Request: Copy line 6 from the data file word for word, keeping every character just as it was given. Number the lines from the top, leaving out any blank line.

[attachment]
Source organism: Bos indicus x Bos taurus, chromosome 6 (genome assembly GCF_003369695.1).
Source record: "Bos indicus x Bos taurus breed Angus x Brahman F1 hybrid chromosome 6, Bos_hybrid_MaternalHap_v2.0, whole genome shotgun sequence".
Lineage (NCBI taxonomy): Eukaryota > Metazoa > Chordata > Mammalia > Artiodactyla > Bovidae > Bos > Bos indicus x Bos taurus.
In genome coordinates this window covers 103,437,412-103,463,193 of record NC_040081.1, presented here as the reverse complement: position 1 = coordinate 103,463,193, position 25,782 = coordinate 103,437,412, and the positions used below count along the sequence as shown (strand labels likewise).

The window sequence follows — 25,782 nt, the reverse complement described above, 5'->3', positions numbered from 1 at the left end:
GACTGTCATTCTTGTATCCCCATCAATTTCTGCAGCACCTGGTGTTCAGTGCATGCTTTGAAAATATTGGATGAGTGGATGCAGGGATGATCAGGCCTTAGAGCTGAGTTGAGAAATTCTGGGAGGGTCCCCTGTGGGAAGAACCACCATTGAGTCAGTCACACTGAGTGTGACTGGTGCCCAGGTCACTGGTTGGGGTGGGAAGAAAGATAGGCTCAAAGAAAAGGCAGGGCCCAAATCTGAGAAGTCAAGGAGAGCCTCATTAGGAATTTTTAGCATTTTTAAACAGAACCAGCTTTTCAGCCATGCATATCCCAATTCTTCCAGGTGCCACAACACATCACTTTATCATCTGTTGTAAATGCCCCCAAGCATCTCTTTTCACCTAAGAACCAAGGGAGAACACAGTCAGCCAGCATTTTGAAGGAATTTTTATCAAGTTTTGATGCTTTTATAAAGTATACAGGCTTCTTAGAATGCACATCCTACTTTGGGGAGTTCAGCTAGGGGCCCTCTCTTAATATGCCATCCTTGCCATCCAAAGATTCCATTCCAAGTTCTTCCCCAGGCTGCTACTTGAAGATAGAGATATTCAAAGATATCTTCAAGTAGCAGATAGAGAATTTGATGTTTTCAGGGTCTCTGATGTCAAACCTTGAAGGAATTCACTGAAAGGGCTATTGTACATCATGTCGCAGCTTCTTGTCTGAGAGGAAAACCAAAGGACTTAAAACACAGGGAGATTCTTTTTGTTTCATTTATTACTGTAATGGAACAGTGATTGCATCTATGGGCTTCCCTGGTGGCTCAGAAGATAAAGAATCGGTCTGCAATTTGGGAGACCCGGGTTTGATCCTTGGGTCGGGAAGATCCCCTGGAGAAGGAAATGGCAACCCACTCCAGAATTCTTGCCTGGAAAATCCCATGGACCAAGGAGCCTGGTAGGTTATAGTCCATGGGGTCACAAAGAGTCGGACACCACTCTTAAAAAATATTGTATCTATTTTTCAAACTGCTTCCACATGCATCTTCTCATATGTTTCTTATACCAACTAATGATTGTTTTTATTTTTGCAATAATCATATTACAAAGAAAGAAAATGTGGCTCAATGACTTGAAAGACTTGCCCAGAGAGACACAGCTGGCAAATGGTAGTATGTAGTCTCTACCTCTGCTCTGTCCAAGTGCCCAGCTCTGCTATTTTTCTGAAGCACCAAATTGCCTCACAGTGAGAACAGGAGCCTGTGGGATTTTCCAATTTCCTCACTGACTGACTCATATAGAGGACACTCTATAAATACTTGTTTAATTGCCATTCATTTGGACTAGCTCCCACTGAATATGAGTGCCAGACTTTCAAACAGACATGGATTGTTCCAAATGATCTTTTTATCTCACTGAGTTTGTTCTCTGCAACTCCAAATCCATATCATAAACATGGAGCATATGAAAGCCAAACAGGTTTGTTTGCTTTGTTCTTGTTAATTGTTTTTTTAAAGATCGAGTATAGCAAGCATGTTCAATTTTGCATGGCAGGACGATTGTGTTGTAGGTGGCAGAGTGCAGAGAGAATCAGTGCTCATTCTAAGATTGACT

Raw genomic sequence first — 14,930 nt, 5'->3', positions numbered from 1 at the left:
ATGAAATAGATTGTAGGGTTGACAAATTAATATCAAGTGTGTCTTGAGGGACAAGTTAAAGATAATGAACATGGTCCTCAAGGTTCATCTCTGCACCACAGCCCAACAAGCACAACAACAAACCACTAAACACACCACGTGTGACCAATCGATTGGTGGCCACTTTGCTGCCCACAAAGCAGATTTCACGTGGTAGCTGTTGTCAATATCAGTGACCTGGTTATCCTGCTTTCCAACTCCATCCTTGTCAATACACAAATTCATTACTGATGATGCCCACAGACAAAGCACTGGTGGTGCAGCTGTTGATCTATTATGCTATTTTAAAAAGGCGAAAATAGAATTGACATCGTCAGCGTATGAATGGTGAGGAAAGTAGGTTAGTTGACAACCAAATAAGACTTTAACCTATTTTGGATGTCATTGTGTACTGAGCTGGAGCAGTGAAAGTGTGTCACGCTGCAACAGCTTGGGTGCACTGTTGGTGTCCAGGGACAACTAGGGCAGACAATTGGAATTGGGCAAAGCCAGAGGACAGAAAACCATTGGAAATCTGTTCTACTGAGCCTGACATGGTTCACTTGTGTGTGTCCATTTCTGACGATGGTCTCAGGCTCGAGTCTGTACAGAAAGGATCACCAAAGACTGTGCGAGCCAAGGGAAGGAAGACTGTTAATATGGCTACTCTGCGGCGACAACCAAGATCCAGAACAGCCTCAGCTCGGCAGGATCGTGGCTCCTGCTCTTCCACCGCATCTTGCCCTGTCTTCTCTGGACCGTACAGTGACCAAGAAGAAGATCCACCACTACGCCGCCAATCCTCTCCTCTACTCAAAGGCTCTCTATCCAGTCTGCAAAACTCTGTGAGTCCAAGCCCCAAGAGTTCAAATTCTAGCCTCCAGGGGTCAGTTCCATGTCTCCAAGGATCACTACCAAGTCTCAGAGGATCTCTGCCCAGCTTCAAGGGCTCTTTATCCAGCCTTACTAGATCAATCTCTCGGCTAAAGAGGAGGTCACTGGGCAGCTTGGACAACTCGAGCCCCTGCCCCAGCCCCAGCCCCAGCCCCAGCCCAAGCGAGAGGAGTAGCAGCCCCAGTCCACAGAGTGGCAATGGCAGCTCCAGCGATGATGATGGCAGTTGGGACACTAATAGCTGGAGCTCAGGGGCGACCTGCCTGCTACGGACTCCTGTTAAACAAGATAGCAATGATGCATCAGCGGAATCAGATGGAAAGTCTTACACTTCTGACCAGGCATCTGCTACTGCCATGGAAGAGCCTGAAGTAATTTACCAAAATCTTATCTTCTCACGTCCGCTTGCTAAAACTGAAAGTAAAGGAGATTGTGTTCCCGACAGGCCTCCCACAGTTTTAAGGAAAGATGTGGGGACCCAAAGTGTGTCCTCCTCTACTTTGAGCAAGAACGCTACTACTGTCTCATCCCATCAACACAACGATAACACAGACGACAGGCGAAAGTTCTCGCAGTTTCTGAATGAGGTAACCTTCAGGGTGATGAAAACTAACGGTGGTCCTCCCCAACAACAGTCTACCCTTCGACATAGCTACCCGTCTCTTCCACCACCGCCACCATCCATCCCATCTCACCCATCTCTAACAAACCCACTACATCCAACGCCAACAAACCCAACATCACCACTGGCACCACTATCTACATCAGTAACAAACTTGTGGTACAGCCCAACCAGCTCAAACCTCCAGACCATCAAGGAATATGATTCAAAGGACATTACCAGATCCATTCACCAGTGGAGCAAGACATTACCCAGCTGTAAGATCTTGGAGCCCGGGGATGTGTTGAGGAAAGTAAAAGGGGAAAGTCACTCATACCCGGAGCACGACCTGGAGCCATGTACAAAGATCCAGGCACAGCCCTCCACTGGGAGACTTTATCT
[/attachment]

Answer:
GACTGTCATTCTTGTATCCCCATCAATTTCTGCAGCACCTGGTGTTCAGTGCATGCTTTGAAAATATTGGATGAGTGGATGCAGGGATGATCAGGCCTTAGAGCTGAGTTGAGAAATTCTGGGAGGGTCCCCTGTGGGAAGAACCACCATTGAGTCAGTCACACTGAGTGTGACTGGTGCCCAGGTCACTGGTTGGGGTGGGAAGAAAGATAGGCTCAAAGAAAAGGCAGGGCCCAAATCTGAGAAGTCAAGGAGAGCCTCATTAGGAATTTTTAGCATTTTTAAACAGAACCAGCTTTTCAGCCATGCATATCCCAATTCTTCCAGGTGCCACAACACATCACTTTATCATCTGTTGTAAATGCCCCCAAGCATCTCTTTTCACCTAAGAACCAAGGGAGAACACAGTCAGCCAGCATTTTGAAGGAATTTTTATCAAGTTTTGATGCTTTTATAAAGTATACAGGCTTCTTAGAATGCACATCCTACTTTGGGGAGTTCAGCTAGGGGCCCTCTCTTAATATGCCATCCTTGCCATCCAAAGATTCCATTCCAAGTTCTTCCCCAGGCTGCTACTTGAAGATAGAGATATTCAAAGATATCTTCAAGTAGCAGATAGAGAATTTGATGTTTTCAGGGTCTCTGATGTCAAACCTTGAAGGAATTCACTGAAAGGGCTATTGTACATCATGTCGCAGCTTCTTGTCTGAGAGGAAAACCAAAGGACTTAAAACACAGGGAGATTCTTTTTGTTTCATTTATTACTGTAATGGAACAGTGATTGCATCTATGGGCTTCCCTGGTGGCTCAGAAGATAAAGAATCGGTCTGCAATTTGGGAGACCCGGGTTTGATCCTTGGGTCGGGAAGATCCCCTGGAGAAGGAAATGGCAACCCACTCCAGAATTCTTGCCTGGAAAATCCCATGGACCAAGGAGCCTGGTAGGTTATAGTCCATGGGGTCACAAAGAGTCGGACACCACTCTTAAAAAATATTGTATCTATTTTTCAAACTGCTTCCACATGCATCTTCTCATATGTTTCTTATACCAACTAATGATTGTTTTTATTTTTGCAATAATCATATTACAAAGAAAGAAAATGTGGCTCAATGACTTGAAAGACTTGCCCAGAGAGACACAGCTGGCAAATGGTAGTATGTAGTCTCTACCTCTGCTCTGTCCAAGTGCCCAGCTCTGCTATTTTTCTGAAGCACCAAATTGCCTCACAGTGAGAACAGGAGCCTGTGGGATTTTCCAATTTCCTCACTGACTGACTCATATAGAGGACACTCTATAAATACTTGTTTAATTGCCATTCATTTGGACTAGCTCCCACTGAATATGAGTGCCAGACTTTCAAACAGACATGGATTGTTCCAAATGATCTTTTTATCTCACTGAGTTTGTTCTCTGCAACTCCAAATCCATATCATAAACATGGAGCATATGAAAGCCAAACAGGTTTGTTTGCTTTGTTCTTGTTAATTGTTTTTTTAAAGATCGAGTATAGCAAGCATGTTCAATTTTGCATGGCAGGACGATTGTGTTGTAGGTGGCAGAGTGCAGAGAGAATCAGTGCTCATTCTAAGATTGACT